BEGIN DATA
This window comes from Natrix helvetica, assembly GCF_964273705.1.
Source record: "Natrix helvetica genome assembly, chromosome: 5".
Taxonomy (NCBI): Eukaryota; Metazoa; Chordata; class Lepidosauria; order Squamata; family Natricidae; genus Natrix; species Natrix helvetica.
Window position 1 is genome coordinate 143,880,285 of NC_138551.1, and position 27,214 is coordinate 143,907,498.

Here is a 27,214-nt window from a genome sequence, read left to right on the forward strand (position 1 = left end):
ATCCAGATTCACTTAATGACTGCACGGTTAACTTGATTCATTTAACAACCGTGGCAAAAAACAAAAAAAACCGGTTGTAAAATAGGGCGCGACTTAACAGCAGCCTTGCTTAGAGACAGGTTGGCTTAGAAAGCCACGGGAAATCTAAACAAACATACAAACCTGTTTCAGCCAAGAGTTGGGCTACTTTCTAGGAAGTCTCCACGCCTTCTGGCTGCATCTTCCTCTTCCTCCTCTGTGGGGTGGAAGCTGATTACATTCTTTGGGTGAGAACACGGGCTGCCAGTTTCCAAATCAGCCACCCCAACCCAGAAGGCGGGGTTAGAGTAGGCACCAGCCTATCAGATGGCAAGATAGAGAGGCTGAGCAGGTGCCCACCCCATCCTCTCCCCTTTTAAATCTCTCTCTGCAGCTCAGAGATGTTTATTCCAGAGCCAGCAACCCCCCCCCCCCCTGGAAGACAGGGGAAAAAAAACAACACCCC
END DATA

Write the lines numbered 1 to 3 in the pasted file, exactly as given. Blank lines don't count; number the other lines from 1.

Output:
This window comes from Natrix helvetica, assembly GCF_964273705.1.
Source record: "Natrix helvetica genome assembly, chromosome: 5".
Taxonomy (NCBI): Eukaryota; Metazoa; Chordata; class Lepidosauria; order Squamata; family Natricidae; genus Natrix; species Natrix helvetica.